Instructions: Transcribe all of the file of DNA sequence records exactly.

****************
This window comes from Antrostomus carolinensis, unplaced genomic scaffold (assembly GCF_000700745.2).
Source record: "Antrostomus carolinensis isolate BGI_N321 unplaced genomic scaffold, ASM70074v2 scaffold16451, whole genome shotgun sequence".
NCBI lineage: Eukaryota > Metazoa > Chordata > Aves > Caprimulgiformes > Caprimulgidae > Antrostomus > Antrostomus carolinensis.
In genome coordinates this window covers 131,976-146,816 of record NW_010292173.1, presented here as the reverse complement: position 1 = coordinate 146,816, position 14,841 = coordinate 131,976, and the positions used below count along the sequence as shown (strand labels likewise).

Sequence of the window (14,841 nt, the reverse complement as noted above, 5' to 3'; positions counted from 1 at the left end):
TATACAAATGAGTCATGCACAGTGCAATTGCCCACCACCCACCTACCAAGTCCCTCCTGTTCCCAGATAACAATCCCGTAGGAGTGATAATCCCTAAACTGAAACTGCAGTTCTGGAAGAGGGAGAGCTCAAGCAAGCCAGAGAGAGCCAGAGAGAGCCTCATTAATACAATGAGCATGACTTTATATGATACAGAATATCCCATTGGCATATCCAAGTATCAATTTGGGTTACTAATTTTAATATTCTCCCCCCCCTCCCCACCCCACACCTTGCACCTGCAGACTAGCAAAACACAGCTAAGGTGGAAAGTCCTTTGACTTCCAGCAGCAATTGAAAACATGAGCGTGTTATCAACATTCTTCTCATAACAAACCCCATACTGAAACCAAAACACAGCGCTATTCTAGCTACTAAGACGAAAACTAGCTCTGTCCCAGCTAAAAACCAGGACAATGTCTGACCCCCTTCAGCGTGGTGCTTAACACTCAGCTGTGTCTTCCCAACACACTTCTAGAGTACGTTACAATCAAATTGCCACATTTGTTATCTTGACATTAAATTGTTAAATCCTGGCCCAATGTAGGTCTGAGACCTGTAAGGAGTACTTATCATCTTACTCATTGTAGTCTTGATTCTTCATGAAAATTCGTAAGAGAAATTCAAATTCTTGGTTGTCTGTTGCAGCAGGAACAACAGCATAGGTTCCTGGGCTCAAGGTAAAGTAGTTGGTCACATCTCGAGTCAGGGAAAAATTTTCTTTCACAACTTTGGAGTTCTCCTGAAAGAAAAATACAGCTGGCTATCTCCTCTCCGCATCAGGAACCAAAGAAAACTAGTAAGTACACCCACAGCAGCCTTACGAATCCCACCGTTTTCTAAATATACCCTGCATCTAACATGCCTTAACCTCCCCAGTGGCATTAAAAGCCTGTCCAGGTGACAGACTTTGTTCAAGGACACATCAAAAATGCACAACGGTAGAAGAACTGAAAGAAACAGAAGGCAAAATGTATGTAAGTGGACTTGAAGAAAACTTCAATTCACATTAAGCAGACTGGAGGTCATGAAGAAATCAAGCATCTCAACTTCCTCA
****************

This window comes from Antrostomus carolinensis, unplaced genomic scaffold (assembly GCF_000700745.2).
Source record: "Antrostomus carolinensis isolate BGI_N321 unplaced genomic scaffold, ASM70074v2 scaffold16451, whole genome shotgun sequence".
NCBI lineage: Eukaryota > Metazoa > Chordata > Aves > Caprimulgiformes > Caprimulgidae > Antrostomus > Antrostomus carolinensis.
In genome coordinates this window covers 131,976-146,816 of record NW_010292173.1, presented here as the reverse complement: position 1 = coordinate 146,816, position 14,841 = coordinate 131,976, and the positions used below count along the sequence as shown (strand labels likewise).

Sequence of the window (14,841 nt, the reverse complement as noted above, 5' to 3'; positions counted from 1 at the left end):
TATACAAATGAGTCATGCACAGTGCAATTGCCCACCACCCACCTACCAAGTCCCTCCTGTTCCCAGATAACAATCCCGTAGGAGTGATAATCCCTAAACTGAAACTGCAGTTCTGGAAGAGGGAGAGCTCAAGCAAGCCAGAGAGAGCCAGAGAGAGCCTCATTAATACAATGAGCATGACTTTATATGATACAGAATATCCCATTGGCATATCCAAGTATCAATTTGGGTTACTAATTTTAATATTCTCCCCCCCCTCCCCACCCCACACCTTGCACCTGCAGACTAGCAAAACACAGCTAAGGTGGAAAGTCCTTTGACTTCCAGCAGCAATTGAAAACATGAGCGTGTTATCAACATTCTTCTCATAACAAACCCCATACTGAAACCAAAACACAGCGCTATTCTAGCTACTAAGACGAAAACTAGCTCTGTCCCAGCTAAAAACCAGGACAATGTCTGACCCCCTTCAGCGTGGTGCTTAACACTCAGCTGTGTCTTCCCAACACACTTCTAGAGTACGTTACAATCAAATTGCCACATTTGTTATCTTGACATTAAATTGTTAAATCCTGGCCCAATGTAGGTCTGAGACCTGTAAGGAGTACTTATCATCTTACTCATTGTAGTCTTGATTCTTCATGAAAATTCGTAAGAGAAATTCAAATTCTTGGTTGTCTGTTGCAGCAGGAACAACAGCATAGGTTCCTGGGCTCAAGGTAAAGTAGTTGGTCACATCTCGAGTCAGGGAAAAATTTTCTTTCACAACTTTGGAGTTCTCCTGAAAGAAAAATACAGCTGGCTATCTCCTCTCCGCATCAGGAACCAAAGAAAACTAGTAAGTACACCCACAGCAGCCTTACGAATCCCACCGTTTTCTAAATATACCCTGCATCTAACATGCCTTAACCTCCCCAGTGGCATTAAAAGCCTGTCCAGGTGACAGACTTTGTTCAAGGACACATCAAAAATGCACAACGGTAGAAGAACTGAAAGAAACAGAAGGCAAAATGTATGTAAGTGGACTTGAAGAAAACTTCAATTCACATTAAGCAGACTGGAGGTCATGAAGAAATCAAGCATCTCAACTTCCTCA